• Road Map for Arafat's Removal - Editorial
    It is always open season on terrorists, as the leaders of Hamas are discovering. Yet one master killer, the King of Terror himself, Yasser Arafat, has enjoyed complete immunity as he weaves his conspiracies against peace. Arafat's diabolical influence over Palestinian and Israeli society must be ended. Israel was entirely right to decide that he will be removed. If anything, the move was overdue. What the Israelis have done is set out a meritorious course to ultimately terminate Arafat's ability to meddle and to foment trouble. Aside from his years as leader of the PLO - pioneering new methods of hijacking, bombing, and murder - Arafat has, for the last decade, used his West Bank base to frustrate all moves toward a peaceful settlement. (New York Daily News)
  • Should Arafat be Deported? - Barry Rubin
    Arafat's goal is still total victory, and he and his colleagues have continued to persuade most Palestinians, including poisoning the next generation's mind, that this should be their objective. While Arafat cannot push the Jews out, he will kill a lot more people trying. Certainly, Israel has the right to expel Arafat. He was allowed to return on the basis of his supposed acceptance of the peace process, willingness to reach a real treaty ending the conflict, and readiness to stop the terrorism and incitement. Having violated every conceivable aspect of all his agreements, he has no standing to remain. (Jerusalem Post)
  • Observations:

    Arafat is an Obstacle to Peace - Israeli UN Ambassador Dan Gillerman
    (Jerusalem Post)

    • Ten years ago Israel was willing to believe that Yasser Arafat had abandoned the path of terrorism and embarked on the road to true reconciliation and mutual recognition. More than any other state, we invested a great deal in Arafat's word, and were willing to forgive his failures. Unfortunately, as we have all known for some time, Arafat lied.
    • Arafat's continuing rejection of Israel's right to exist, his denial of the ancient ties of the Jewish people to its homeland, and his support of terrorists and their tactics has brought untold suffering to the region, and denied the promise of peace and prosperity for Israelis and Palestinians, alike.
    • Since September 2000, 869 Israeli citizens have been killed, and nearly 6,000 wounded in suicide bombings and terrorist attacks that deliberately targeted the innocent. There is hardly a single Israeli citizen today who has not been affected, directly or indirectly, by Palestinian terrorism. The equivalent number of casualties in a country with a population of that of the UK would be 84,609 citizens.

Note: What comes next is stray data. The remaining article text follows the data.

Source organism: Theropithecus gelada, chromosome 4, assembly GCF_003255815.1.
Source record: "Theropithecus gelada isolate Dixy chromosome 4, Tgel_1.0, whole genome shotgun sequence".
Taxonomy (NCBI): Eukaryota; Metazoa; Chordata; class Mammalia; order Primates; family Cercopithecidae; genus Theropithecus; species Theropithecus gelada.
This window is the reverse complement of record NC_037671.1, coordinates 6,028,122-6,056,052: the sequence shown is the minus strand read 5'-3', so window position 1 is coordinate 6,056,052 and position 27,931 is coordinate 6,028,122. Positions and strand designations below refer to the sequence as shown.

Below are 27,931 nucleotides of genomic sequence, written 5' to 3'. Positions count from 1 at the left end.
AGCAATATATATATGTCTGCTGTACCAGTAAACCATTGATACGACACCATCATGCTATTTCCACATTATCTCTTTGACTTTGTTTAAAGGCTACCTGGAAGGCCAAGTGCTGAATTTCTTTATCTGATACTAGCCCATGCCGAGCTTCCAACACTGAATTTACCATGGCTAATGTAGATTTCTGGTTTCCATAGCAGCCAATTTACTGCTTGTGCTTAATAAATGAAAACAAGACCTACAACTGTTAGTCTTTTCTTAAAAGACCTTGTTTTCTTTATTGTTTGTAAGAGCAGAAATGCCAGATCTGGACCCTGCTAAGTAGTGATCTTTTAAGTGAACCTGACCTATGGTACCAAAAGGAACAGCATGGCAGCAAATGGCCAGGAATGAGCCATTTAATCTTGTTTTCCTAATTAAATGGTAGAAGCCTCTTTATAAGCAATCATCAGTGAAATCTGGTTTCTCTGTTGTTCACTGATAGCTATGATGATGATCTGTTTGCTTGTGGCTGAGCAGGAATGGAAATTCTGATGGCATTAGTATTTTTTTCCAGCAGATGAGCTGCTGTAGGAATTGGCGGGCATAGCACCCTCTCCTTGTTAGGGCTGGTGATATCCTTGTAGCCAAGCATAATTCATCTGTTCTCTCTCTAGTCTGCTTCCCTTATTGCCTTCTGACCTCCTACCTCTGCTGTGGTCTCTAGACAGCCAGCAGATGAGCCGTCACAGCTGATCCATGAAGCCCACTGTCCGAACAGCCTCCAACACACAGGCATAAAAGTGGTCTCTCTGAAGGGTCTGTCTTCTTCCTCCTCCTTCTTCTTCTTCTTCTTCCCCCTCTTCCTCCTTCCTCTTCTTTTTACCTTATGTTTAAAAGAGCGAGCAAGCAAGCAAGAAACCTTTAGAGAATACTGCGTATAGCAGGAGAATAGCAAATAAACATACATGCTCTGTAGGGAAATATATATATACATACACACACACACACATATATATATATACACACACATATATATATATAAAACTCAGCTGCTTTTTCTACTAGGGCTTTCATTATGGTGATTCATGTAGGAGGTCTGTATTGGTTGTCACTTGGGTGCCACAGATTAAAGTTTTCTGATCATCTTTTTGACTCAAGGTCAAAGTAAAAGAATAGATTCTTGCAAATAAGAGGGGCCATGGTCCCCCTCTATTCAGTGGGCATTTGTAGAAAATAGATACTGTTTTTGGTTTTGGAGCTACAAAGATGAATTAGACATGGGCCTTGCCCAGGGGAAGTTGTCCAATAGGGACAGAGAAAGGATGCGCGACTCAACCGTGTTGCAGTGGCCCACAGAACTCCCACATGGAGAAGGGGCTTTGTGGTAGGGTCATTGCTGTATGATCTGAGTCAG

• The decision of the Israeli cabinet last Thursday merely states the obvious - that Arafat is an obstacle to peace. In other instances, members of the international community have recognized that certain leaders are so destructive to the rights of their own people, and to the security and stability of their region, that their legitimacy must be questioned. Arafat is no exception.
    • Was the Security Council galvanized into action after the horrific suicide bombing which killed 23 and injured 135 on a crowded bus in downtown Jerusalem filled with Orthodox Jewish families and children returning from prayers at the Western Wall? Was it galvanized to act this past Tuesday when two suicide bombings, at a cafe in Jerusalem and a bus stop in central Israel, killed a total of fifteen and injured more than seventy Israelis, just hours apart? It would be a grave error if the Council were to come to the aid not of the victims of terrorism, but of their sponsor and perpetrator.
    • What country, faced with terrorism of this unprecedented magnitude and duration, would not hold the person who has both orchestrated the terror and refused to suppress it, directly and criminally responsible?